Any ideas for new hiking socks, whether a new color, fun pattern, or a brand-new technical component, begin by considering the hikers. By that I mean we design socks around a specific end-use, whether that be hiking, skiing, running, etc., and strive to make the best possible sock for that activity. We consider specific needs of the user and what they wear on their feet for that activity, in this case hiking.

From there, our design team goes to work researching materials, colors, patterns, and features. They draw and conceptualize their creative ideas as CADs (Computer-Aided Designs) and then pass them to our Development and Samples teams to render into physical sock prototypes. All prototypes are fitted and tested on real humans to target any functional or design tweaks before another version is knit. We are perfectionists in this process and it can repeat dozens of times until we are satisfied with a final sample.

Upon approval, our prototypes are programmed and created for the knitting production floor in several sizes. At this stage, the sock is “unfinished” and is much bigger than the product you buy. Finishing includes special stream drying and boarding processes to shrink the sock to its proper size so it can be packaged and sent to you.

CDTC: What is the process of producing the CDT sock?

OR: The CDT Micro Crew Lightweight with Cushion follows the basic steps above. The specific tech features and aesthetic design of CDT sock calls for a few special considerations, though.

This sock’s design, including the Forest Service CDT logo, is what makes it different from others in the Darn Tough product line, but it is also packed full of Darn Tough hiking sock tech. We do not sacrifice performance for aesthetic design. In fact, we incorporated some of our most technical elements of our Light Hiker collection when designing this sock. We figured if we were paying homage to the CDT, this sock needed bomb-proof durability, cushioned comfort, and superior comfort worthy of our Lifetime Warranty. Whether you’re hiking just a few easy miles or you’re undertaking a months-long excursion, we wanted this sock to be the pair you can trust.

This sock features cushioning underfoot, around the toe, and extended up behind the heel for high-friction zones. The sock also features breathable mesh on top of the foot to channel moisture away from your foot, keeping them comfortable. This sock begins with our finest micron (meaning super soft!) Merino Wool, which our knitters thread into the machine alongside spandex for fit and nylon for reinforcement.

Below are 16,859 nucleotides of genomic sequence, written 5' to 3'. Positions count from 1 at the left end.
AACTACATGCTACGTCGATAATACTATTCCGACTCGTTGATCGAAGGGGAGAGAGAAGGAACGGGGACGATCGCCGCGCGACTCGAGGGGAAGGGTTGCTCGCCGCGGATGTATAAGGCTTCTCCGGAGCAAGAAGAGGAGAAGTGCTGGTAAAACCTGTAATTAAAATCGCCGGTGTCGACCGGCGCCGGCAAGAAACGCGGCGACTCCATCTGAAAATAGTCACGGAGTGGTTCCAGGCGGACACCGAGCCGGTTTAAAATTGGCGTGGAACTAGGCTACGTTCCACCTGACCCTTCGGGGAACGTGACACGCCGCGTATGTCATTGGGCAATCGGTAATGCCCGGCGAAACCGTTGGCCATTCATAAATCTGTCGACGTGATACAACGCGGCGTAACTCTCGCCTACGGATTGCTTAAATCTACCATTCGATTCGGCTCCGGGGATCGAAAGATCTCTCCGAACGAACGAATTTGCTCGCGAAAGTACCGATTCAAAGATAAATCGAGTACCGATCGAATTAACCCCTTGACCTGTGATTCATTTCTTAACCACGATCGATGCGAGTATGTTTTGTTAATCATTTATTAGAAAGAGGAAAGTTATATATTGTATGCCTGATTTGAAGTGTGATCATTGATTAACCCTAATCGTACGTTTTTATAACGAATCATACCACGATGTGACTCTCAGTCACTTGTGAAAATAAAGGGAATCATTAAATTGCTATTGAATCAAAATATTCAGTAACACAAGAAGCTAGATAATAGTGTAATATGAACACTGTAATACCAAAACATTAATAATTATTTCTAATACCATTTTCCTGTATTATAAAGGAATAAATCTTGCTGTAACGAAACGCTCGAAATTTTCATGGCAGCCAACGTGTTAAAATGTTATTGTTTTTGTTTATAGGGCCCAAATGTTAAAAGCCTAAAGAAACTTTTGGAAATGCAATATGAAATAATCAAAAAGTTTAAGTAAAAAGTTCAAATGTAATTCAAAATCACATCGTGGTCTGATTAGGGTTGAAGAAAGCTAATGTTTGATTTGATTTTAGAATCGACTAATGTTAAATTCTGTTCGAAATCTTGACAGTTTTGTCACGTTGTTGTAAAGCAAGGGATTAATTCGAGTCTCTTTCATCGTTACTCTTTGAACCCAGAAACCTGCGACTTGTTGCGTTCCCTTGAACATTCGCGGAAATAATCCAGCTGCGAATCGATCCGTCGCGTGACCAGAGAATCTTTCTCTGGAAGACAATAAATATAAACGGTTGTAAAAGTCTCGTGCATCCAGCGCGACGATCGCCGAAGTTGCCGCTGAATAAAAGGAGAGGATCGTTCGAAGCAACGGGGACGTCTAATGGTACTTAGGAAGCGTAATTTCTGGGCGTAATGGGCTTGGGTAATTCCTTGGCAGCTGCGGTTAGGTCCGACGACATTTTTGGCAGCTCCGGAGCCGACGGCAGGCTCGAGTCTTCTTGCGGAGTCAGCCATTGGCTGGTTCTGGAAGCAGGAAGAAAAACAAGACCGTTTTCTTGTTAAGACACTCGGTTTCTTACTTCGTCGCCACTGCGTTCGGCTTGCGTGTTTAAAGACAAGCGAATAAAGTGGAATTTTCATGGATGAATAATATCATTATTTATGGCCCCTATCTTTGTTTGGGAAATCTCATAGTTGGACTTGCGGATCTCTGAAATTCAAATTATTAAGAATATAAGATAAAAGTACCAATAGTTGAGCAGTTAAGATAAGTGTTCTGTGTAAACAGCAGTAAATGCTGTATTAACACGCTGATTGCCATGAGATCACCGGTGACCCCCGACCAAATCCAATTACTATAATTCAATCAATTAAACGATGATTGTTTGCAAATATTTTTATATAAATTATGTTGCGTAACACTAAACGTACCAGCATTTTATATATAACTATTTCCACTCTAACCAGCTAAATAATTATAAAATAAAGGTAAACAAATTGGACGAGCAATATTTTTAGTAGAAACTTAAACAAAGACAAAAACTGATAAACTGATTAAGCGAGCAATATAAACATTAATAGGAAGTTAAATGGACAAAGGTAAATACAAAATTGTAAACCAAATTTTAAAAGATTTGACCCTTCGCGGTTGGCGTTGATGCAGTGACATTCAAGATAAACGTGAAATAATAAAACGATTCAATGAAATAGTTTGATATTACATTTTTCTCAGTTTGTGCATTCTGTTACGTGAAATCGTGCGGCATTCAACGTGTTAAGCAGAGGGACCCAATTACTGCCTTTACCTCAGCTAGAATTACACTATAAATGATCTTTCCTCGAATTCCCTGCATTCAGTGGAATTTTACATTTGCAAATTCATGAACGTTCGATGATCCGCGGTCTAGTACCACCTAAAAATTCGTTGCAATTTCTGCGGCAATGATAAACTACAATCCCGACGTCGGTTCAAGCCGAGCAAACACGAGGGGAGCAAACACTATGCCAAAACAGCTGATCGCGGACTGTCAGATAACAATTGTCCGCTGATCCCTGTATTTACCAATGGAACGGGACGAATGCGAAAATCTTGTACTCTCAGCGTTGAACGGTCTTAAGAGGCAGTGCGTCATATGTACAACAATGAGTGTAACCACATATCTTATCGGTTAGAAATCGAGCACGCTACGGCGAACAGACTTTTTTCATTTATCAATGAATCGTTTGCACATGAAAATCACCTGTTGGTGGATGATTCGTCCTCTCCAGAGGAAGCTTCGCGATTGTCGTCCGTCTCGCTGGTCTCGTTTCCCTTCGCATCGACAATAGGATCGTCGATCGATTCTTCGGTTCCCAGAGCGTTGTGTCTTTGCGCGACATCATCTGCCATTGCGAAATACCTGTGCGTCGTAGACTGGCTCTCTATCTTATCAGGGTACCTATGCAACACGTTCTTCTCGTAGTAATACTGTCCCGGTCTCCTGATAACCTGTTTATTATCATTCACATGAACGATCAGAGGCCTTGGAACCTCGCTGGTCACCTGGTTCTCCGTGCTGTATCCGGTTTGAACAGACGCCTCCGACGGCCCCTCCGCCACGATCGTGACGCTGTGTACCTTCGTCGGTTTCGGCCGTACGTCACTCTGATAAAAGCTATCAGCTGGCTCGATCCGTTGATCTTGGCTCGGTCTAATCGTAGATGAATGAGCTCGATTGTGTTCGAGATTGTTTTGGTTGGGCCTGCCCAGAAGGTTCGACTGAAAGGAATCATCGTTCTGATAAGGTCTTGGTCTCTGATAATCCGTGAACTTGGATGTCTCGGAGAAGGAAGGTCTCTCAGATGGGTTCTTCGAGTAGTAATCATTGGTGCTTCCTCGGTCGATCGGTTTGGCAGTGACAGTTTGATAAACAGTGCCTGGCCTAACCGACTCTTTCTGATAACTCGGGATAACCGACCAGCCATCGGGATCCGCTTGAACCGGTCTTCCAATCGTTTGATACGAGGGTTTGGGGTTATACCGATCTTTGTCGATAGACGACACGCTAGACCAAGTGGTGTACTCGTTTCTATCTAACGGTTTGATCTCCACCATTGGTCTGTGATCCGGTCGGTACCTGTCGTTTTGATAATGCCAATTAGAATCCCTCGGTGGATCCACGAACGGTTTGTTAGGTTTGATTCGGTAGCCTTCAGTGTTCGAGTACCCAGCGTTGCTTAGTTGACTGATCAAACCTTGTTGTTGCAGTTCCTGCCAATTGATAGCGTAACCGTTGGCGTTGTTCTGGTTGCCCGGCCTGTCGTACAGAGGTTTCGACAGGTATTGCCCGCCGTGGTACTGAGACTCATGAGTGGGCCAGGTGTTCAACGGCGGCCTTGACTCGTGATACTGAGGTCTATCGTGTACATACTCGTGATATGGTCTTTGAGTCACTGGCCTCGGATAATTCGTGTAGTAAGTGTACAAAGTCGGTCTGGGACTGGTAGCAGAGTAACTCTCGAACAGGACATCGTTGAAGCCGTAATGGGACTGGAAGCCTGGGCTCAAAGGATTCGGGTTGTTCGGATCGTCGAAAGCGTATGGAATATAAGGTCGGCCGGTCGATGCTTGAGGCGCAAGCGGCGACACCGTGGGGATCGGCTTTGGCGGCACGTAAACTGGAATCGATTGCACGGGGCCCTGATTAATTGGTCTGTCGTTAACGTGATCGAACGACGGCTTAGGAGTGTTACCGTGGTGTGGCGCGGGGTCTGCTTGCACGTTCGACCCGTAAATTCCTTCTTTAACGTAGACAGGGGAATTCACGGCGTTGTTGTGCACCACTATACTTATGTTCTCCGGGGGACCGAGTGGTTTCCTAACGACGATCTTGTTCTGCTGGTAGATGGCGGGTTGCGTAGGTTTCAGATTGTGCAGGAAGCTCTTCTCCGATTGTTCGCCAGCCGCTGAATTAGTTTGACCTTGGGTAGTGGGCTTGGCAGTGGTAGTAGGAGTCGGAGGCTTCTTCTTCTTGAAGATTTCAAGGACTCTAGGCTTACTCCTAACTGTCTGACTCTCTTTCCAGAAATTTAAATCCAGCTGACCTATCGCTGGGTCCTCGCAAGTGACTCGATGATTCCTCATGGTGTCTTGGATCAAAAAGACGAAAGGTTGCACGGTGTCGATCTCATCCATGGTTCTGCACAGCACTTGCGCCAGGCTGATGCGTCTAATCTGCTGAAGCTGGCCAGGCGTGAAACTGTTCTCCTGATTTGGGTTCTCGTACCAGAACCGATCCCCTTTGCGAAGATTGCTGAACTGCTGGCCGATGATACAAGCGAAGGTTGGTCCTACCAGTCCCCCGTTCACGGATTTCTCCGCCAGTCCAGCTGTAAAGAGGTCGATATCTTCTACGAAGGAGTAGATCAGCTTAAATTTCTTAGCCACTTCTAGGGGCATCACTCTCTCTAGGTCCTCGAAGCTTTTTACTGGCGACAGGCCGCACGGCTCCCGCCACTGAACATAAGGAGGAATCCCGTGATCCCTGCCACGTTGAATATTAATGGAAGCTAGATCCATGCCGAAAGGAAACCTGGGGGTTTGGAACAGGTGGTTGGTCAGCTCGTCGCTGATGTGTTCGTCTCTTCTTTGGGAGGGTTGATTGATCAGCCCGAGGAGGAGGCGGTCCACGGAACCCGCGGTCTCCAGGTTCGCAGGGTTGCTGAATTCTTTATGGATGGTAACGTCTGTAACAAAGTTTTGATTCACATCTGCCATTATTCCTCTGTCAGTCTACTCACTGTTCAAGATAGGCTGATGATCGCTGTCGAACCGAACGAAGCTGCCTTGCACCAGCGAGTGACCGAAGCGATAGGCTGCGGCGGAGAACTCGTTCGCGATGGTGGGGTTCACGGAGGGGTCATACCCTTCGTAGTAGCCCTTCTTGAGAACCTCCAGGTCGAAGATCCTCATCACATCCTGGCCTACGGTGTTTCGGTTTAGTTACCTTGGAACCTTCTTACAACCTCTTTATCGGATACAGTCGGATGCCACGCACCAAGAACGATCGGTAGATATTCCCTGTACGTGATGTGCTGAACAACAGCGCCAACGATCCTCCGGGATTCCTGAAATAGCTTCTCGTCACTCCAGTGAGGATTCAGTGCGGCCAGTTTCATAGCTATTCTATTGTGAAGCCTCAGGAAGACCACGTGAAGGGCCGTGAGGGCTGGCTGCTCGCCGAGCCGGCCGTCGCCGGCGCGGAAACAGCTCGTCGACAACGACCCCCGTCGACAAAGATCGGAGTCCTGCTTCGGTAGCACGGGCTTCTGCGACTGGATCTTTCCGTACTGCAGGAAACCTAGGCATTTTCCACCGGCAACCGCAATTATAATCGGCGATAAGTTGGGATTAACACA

CDTC: What were the special considerations that went into the CDT sock?

OR: I’m proud to say I designed this one! When first approaching the sock, I knew we wanted to use the Forest Service’s CDT logo as part of the design so consumers recognized the trail as both the inspiration and beneficiary. However, with the important stewardship work the CDTC leads, I also wanted to use the Coalition’s logo in the design. The mountain range, sunset, and trail on the leg are inspired by the CDTC logo. To best execute this pattern, we chose a 1x1 rib-knit leg. This structure is light, comfortable, and helps pop the patterns and colors.

Close look at the CDT socks with the logo and mountain design

As an avid hiker myself (AT in 2017 and Long Trail twice), I was very particular about what features it should include. We chose the Light Hiker chassis for the reasons I described above in the previous section. This sock has amazing tech for all hike distances, keeping feet comfortable mile after mile.

CDTC: Anything else you would like folks to know about?

OR: I was honored to not only help coordinate this partnership but design the sock. It was one of my first socks in the Darn Tough line and I think I nailed it!

About the Author

Our mission at the Continental Divide Trail Coalition (CDTC) is to complete, promote, and protect the CDT. With a growing trail community which includes 19 Gateway Communities and over 3,000 active members, we hope to continue to support the protection and connection of this landscape, preserving the way of life for the communities, wildlife, and plants that call the Rocky Mountain West home.